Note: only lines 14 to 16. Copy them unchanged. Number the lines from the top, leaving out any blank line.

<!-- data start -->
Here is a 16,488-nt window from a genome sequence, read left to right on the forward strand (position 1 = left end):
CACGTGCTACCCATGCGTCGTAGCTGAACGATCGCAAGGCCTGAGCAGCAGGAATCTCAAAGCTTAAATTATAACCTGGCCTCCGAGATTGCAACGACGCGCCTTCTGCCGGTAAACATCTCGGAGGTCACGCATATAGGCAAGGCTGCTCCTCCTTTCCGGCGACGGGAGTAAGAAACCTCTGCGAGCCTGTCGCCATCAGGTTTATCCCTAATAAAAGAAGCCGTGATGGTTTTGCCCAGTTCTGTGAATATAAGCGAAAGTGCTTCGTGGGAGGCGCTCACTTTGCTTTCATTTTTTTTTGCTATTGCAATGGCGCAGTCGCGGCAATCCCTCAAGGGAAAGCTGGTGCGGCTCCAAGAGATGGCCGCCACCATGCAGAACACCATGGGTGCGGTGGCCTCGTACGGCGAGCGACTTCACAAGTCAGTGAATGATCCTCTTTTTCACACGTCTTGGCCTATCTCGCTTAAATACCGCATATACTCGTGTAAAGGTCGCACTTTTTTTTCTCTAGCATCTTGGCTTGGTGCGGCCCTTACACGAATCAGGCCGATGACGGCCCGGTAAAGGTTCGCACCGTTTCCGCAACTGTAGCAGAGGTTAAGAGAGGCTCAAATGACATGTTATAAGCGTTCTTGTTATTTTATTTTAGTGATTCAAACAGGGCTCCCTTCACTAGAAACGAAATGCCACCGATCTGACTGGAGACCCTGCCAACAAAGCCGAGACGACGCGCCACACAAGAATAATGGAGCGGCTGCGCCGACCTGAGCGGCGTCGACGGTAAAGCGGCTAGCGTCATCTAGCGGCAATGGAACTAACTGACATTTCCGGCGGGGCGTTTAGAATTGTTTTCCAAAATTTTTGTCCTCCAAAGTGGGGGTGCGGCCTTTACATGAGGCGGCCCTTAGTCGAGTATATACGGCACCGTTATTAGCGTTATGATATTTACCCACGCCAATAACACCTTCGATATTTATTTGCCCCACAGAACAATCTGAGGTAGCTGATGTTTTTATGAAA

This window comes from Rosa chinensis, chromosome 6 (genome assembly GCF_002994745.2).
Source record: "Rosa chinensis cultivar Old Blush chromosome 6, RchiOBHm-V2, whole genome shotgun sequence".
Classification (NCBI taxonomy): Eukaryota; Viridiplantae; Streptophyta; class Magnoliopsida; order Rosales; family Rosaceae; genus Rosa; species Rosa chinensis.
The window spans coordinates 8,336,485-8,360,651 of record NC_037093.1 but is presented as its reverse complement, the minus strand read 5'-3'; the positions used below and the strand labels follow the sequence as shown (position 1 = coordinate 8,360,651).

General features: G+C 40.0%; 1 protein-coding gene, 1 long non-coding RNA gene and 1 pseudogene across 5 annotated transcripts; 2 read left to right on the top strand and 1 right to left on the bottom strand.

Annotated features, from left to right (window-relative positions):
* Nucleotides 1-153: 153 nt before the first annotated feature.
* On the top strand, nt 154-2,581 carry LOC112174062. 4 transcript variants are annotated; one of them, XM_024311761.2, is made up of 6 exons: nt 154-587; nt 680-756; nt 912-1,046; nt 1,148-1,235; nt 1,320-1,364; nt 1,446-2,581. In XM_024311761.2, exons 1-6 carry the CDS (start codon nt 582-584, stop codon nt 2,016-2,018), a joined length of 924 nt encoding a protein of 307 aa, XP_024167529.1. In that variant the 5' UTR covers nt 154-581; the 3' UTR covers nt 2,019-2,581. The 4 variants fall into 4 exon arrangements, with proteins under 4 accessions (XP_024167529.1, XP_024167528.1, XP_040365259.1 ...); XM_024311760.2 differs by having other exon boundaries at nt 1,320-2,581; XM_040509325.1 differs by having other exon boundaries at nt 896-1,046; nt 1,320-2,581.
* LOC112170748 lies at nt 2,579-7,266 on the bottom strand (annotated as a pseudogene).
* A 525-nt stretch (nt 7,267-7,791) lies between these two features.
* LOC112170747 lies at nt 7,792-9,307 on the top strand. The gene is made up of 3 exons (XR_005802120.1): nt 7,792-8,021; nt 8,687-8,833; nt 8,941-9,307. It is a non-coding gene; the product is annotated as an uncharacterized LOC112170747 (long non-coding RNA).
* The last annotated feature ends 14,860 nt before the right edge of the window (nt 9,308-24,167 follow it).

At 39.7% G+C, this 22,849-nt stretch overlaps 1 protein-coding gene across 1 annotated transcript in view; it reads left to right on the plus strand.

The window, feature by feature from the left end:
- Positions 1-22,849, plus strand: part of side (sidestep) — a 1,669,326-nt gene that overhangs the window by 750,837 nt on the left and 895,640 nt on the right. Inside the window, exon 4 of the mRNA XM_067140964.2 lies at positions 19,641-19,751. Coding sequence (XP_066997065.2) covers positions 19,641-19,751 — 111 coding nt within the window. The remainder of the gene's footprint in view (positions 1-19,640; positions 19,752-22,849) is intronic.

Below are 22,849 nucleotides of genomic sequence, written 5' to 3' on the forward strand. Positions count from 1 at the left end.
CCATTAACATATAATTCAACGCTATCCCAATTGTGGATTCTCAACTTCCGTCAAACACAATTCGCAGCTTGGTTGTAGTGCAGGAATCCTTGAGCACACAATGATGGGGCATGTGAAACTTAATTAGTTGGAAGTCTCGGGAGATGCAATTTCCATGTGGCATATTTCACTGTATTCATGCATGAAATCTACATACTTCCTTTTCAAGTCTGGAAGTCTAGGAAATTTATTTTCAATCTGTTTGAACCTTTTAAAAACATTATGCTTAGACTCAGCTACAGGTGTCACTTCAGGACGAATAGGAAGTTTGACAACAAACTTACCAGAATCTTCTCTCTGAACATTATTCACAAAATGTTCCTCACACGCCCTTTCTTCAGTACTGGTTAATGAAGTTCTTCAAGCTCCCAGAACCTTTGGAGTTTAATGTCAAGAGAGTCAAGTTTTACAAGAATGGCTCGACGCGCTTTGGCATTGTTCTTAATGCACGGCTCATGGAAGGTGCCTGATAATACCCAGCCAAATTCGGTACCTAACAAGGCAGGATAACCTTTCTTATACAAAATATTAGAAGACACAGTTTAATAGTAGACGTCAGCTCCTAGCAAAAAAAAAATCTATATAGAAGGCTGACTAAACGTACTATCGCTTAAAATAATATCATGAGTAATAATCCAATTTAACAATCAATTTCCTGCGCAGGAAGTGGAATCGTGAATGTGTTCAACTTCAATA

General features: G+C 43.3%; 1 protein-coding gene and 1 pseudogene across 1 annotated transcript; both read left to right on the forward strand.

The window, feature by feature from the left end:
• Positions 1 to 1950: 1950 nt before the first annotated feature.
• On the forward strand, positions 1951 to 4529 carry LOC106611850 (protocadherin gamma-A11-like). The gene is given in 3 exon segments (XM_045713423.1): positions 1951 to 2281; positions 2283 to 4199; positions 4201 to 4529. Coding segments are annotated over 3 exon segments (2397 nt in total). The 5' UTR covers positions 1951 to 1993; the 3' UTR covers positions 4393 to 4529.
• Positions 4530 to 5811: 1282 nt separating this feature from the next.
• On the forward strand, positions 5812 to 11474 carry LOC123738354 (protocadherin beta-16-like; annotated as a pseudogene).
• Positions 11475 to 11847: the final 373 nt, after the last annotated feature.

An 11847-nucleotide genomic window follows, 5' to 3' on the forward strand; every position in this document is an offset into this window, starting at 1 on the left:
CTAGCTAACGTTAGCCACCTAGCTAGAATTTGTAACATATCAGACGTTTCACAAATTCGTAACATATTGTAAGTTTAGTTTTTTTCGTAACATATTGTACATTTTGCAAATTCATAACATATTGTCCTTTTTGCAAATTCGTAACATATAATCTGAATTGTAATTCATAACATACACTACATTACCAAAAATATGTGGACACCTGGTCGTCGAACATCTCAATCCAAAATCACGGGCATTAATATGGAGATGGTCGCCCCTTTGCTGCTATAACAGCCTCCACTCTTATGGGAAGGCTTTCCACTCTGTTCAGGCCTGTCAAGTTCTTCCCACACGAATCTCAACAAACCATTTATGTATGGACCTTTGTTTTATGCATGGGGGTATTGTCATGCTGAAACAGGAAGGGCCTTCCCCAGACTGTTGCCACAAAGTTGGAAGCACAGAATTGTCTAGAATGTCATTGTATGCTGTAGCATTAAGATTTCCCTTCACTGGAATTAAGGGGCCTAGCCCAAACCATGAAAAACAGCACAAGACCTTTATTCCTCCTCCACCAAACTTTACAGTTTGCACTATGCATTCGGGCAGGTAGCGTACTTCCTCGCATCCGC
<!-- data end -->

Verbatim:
* The last annotated feature ends 14,860 nt before the right edge of the window (nt 9,308-24,167 follow it).

At 39.7% G+C, this 22,849-nt stretch overlaps 1 protein-coding gene across 1 annotated transcript in view; it reads left to right on the plus strand.

The window, feature by feature from the left end: